April 9, 2014
Brett Marshall: The Man Who's Seen It All
By Chris Cooper
Brett Marshall was posting on CrossFit.com before the CrossFit Games existed.
Brett Marshall was posting on CrossFit.com before the CrossFit Games existed.

At the time, there were very few people who would post a score better than me on dot com.

Photos by Jeremy Podlog

Brett Marshall was posting on CrossFit.com before the CrossFit Games existed.

The initials “AFT”—which stand for Advanced Force Training, Marshall's personal training business before CrossFit Calgaryusually accompanied the top workout scores in the world back then, and Marshall was highly regarded as a threat to win Fittest on Earth at the 2007 Games. He finished second.

“At the time, there were very few people who would post a score better than me on dot com,” Marshall said.

Marshall competed at the Ranch in Aromas, Calif., in 2007, 2008 and 2009. He recently became better known after the repeat of the first-ever CrossFit Games workout—2007, which he won in the inaugural year of the Games—at the 2013 Reebok CrossFit Games.

In 2011, 2012 and 2013, he led CrossFit Calgary at the Canada West Regional. He’s brought a team to the Canada West Regional three years in a row. Last year, the team missed the Games by a single point.

In short, Marshall has seen it all—every evolution of CrossFit Games competition from individual to team, and now masters. Ranked 83rd in the world in the 40-44 Masters Division, Marshall is preparing for the Masters Qualifier from April 17-21.

“This is the first year that I didn't make regionals (as an individual), but I've made it to the next stage of the masters competition,” said the new masters athlete. “There's only a few athletes out there who hang in there at this age like Matt Chan (and Bill) Grundler—I don't know how the fuck that guy does as well as he does at his age.”

Marshall said he thinks the Masters Qualifier will be a great equalizer for the top 200 in each age division. While he’s “a stickler” for movement standards, he doesn’t expect to see any major changes when competitors submit video for the additional workouts.

“To get to do four more workouts and have them all be videoed, I think that's brilliant,” he said. “I think there's going to be some shuffling going on, but I don't see people in the 50th spot jumping into the top 20.”

With that in mind, Marshall said he’s capable of making the top 20, even if it’s not this year.

“If you’re going to be in that top 20, you're either exceptionally gifted or you're working your tail off,” Marshall said. “I’d say that I train hard, but I have a busy life and I haven't made it a priority to make top 20 this year.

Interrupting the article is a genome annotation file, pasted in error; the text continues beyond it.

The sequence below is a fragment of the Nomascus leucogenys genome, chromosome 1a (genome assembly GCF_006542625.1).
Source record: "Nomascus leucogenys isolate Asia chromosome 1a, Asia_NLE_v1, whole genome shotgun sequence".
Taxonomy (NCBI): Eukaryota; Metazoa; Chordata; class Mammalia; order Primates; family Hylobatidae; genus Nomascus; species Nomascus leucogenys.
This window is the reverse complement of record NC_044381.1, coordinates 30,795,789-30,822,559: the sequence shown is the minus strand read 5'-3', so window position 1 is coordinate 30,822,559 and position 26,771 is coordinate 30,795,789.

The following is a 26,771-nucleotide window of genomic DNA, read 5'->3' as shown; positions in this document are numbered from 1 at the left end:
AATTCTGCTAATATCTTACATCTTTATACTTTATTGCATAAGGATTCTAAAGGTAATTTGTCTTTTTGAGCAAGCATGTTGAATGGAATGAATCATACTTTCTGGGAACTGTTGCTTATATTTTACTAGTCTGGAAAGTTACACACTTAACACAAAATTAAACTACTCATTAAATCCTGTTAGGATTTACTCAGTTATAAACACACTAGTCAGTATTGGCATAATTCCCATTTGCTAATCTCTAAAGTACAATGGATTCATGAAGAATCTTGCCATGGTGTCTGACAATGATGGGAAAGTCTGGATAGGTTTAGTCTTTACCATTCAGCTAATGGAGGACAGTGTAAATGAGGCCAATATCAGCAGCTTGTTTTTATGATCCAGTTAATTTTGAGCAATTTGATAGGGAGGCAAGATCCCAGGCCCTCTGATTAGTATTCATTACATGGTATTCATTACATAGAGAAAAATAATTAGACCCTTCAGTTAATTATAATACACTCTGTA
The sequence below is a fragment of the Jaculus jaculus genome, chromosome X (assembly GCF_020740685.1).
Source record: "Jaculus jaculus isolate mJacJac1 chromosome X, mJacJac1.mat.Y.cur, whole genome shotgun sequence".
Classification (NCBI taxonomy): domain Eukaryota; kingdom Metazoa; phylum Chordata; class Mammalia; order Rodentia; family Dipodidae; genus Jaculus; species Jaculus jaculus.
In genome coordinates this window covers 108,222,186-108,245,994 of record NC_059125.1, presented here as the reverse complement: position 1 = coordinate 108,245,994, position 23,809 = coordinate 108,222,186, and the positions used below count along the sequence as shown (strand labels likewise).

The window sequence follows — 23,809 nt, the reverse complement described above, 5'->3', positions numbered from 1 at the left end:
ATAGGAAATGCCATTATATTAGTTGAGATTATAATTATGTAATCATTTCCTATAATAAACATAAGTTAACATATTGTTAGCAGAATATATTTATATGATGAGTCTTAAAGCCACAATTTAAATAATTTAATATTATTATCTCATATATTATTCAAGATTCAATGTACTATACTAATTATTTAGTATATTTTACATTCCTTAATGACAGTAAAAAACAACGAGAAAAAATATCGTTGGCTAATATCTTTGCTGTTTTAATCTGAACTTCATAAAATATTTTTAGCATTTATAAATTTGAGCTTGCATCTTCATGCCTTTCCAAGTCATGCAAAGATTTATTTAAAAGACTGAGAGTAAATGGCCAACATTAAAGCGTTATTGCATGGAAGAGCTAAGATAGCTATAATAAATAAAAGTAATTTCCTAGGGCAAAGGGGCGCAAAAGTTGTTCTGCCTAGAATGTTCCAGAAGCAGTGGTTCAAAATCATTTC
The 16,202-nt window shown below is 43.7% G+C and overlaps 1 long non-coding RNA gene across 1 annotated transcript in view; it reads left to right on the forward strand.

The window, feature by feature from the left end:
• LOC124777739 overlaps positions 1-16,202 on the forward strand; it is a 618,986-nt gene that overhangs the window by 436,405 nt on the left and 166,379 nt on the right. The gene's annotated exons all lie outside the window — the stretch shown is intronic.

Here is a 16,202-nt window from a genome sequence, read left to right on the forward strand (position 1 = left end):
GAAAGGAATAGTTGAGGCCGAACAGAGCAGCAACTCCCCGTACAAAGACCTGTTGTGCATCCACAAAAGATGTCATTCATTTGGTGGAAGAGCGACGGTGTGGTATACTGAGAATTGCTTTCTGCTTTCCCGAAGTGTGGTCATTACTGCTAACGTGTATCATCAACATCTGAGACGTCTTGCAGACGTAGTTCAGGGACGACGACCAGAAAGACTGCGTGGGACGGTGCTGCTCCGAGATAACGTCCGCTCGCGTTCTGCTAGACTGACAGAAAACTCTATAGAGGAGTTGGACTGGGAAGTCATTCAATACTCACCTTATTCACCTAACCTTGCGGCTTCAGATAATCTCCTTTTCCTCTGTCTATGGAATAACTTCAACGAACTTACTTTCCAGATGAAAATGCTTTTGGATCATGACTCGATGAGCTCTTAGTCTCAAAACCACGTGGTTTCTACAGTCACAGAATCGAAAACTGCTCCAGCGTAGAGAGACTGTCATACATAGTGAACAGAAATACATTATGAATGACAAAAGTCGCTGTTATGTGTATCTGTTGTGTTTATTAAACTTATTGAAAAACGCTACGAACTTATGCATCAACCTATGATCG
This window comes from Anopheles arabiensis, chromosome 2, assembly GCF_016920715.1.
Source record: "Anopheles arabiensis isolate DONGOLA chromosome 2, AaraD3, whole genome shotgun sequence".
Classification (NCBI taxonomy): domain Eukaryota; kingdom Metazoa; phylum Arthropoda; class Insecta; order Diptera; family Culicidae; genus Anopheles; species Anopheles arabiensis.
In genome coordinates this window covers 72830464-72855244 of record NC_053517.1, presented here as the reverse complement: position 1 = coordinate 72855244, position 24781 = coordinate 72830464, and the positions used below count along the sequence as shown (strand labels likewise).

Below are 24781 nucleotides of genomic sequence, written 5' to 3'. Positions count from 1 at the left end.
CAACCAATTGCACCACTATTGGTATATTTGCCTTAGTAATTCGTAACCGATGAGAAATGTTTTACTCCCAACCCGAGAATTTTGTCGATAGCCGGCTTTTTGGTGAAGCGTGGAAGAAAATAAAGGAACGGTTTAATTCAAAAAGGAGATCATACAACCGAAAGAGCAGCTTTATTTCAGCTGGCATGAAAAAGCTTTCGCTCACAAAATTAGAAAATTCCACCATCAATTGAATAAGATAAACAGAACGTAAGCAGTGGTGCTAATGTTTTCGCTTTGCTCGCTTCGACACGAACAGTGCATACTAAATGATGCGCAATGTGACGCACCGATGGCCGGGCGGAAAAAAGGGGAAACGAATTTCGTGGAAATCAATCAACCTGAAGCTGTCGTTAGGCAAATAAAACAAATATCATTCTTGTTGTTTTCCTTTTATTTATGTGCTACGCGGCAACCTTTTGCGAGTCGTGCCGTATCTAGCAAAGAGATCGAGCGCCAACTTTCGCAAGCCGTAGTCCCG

“This year will let me know what I have to do one way or another,” he added.

Marshall said he plans to give the Masters Qualifier events his full attention, and then compete in the Canada West Regional with his team, CFC CREW.

While he isn’t optimistic about qualifying for the Games either as a master or on the team in 2014, there’s always a chance things could turn his way. Marshall said he considers any event with an element of novelty to work to his advantage.

“The more diverse the better,” he said. “I think that's when my abilities and skills shone a bit stronger in the early days. I could easily adapt. Everything was new at that point. When everything’s new, anyone who can rise and adjust on the fly will be those who can excel. But once you know it's all on the table, everyone can practice and work out the kinks.”

“I love the new stuff,” he added.  

Variety led Marshall to CrossFit in 2006, and he said the clear exposure of weakness is its best part, even in the Open.

“I feel the Open does a great job of giving people an opportunity to express their strengths and expose their weaknesses,” he said. “It's a broad test of your fitness. If you don't have double-unders, get them.”

He continued: “You know who else is in this? Josh Bridges and Rich Froning. The point is to have fun, explore opportunities and face challenges. You can expect to have your weaknesses exposed.”

Marshall is content with having his weaknesses exposed. If they’re big ones, he’ll spend the next year working on them. If he makes it past the Masters Qualifier he’ll keep going and then resume training.

The constant feedback cycle is what’s kept him engaged this long. Marshall’s athletic maturity means he’s happy to focus on the process, rather than a specific outcome, and it’s meant a decade of happy training.